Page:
Wednesday, January 18, 2012

I won’t call it a hijack of democracy! (At least not so loud)

IT HAS BEEN interesting to note the attempt at spin at the now talked-about caucus that was convened by Grenada’s Prime Minister Tillman Thomas at Mt St Ervans in St Andrew’s on Sunday.

The only thing so far with the spin is that it has not been well coordinated -- the Prime Minister says it was "a party meeting", Information Minister Glen Noel says "a meeting of stakeholders" and Sports Minister Patrick Simmons says "a meeting of community leaders".

Outside of the normal pot-shots about who broke the story (alleged friends, real or imagined), the critics such as George Grant and Keshawn Thomas who somehow felt the story should not have been told, could not tear apart the facts of the report.

It might make troubled reading – but unlike this piece (which is opinion) – that initial report was all fact.

First of all, some people may ask why is the meeting of any significance and worthy of reporting.

It is for the following reasons:

· When a Prime Minister or a significant political leader – let’s say Keith Mitchell – holds any such meeting, especially close to a general election it is of general interest.

· If as the Prime Minister says the meeting was called to discuss the current state of politics of the party and the way forward, it begs a million questions. Should not the entire management team of the party that handles strategy be involved? Shouldn’t such a meeting be handled in coordination with the Chairman?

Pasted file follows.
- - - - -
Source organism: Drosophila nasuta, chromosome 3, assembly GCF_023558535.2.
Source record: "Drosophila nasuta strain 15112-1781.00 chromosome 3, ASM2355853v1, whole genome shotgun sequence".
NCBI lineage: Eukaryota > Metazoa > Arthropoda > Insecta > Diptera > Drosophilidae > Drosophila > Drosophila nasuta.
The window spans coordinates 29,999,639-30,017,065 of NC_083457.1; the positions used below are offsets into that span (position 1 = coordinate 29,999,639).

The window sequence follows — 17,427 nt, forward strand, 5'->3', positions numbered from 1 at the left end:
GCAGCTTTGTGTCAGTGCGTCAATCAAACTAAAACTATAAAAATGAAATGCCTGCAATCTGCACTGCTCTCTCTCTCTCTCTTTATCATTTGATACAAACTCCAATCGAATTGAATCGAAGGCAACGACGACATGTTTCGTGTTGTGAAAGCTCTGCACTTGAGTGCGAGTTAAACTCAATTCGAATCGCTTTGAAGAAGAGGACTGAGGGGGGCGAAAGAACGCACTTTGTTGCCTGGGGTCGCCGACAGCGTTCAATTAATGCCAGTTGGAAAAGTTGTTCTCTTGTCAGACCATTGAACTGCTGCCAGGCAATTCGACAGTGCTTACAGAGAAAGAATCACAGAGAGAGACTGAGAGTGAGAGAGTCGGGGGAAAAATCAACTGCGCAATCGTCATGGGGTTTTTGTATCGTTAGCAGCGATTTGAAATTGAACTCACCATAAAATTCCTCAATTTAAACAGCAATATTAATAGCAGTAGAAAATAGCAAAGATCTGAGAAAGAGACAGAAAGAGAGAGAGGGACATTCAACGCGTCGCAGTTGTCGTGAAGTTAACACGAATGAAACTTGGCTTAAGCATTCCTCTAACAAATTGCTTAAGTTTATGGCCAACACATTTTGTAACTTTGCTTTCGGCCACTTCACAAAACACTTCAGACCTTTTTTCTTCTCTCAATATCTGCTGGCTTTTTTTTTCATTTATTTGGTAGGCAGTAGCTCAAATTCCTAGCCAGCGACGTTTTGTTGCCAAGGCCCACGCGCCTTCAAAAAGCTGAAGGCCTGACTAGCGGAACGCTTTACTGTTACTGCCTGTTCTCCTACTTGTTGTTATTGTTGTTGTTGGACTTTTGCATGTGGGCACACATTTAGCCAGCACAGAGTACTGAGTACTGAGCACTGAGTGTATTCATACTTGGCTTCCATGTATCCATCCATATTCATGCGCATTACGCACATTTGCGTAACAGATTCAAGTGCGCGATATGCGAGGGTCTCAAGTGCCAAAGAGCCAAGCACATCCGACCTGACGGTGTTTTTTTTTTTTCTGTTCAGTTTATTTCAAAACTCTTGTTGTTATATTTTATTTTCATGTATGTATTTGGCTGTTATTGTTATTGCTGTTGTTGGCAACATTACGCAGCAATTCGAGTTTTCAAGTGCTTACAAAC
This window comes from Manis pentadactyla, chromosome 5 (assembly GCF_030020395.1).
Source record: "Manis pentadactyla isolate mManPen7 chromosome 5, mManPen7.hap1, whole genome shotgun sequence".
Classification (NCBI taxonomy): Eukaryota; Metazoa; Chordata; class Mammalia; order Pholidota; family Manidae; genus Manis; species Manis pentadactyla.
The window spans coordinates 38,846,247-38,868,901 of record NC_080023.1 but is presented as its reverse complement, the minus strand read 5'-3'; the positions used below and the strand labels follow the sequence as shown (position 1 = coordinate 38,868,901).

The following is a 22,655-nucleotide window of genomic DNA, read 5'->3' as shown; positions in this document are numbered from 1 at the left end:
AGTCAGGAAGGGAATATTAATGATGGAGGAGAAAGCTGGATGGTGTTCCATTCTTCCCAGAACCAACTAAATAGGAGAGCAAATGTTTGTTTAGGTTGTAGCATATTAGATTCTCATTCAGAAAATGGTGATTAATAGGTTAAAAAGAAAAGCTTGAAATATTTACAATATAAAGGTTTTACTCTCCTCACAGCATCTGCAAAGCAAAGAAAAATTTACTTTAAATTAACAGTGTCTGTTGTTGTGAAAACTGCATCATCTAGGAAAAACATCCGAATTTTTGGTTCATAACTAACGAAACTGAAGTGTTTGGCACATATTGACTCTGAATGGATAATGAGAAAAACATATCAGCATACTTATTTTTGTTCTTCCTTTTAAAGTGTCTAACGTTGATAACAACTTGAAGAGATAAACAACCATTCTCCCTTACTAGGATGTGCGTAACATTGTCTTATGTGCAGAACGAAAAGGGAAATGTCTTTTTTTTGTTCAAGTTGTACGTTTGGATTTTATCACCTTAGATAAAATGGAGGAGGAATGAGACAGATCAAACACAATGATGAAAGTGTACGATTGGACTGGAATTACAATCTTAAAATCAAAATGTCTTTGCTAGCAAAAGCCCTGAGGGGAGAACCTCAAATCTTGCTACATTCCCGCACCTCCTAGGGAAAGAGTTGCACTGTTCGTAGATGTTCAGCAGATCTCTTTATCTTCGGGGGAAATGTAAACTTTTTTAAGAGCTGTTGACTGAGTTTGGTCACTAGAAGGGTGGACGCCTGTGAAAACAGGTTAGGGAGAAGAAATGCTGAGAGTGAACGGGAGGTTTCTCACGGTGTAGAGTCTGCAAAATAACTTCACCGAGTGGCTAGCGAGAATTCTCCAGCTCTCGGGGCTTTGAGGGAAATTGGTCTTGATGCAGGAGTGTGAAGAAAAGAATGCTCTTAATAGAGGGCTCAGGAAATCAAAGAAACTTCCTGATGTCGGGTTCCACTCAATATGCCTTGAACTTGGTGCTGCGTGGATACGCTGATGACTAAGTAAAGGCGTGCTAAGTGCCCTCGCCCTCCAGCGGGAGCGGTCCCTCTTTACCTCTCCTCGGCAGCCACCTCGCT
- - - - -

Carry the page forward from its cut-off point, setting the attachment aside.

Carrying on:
Everyone concedes the meeting took place – and there is no dispute as to who attended and who did not.

A natural question that should follow, how did the Prime Minister decide who should come to the meeting?

Is there any significance in that decision making process?

And what does that tell us about the state of play within the party?

And for George Grant and Patrick Simmons and the PM who say the meeting was no big deal – answer this: Let’s say Chairman Kenrick Fullerton called such a meeting (and he can convene party meetings), and leave out the political leader, would we say that it is no big deal?

Remember this was not a barbecue fete, or a backyard get-together for whom the Prime Minister could invite whoever he wants with no questions asked.

This is, by his admission, a political strategy session to figure out the way forward.

So does the way forward include the eight MPs and/or the party management team?

It may well not include them – which if it is so – then the meeting was in proper order.

Why waste time with people you not running with?

And if the majority of your party branches, and the elders of your party, request in the interest of unity to make nice and find a way forward, then you turn around and send a different signal – what does that say?

Maybe calling this a hijack of democracy might be too strong a phrase.

I don’t want to be a threat to society anymore. I still have a home in a beautiful place call Munich that I want to get back to.

PS: My good friends George and Keshawn it’s your right to be apologists for this kind of behavior. Check me the day after the next elections – I will have the tissue to help dry your tears.

Another PS: I suspect somewhere in Happy Hill, they are stocking up on champagne. Doc, don’t forget to invite the Mt St Ervans crew to the party.

1 comment:

  1. Patrick Smikle always warned we should be fair and balanced. You seem to be the worm that the earth is dreading the most these days.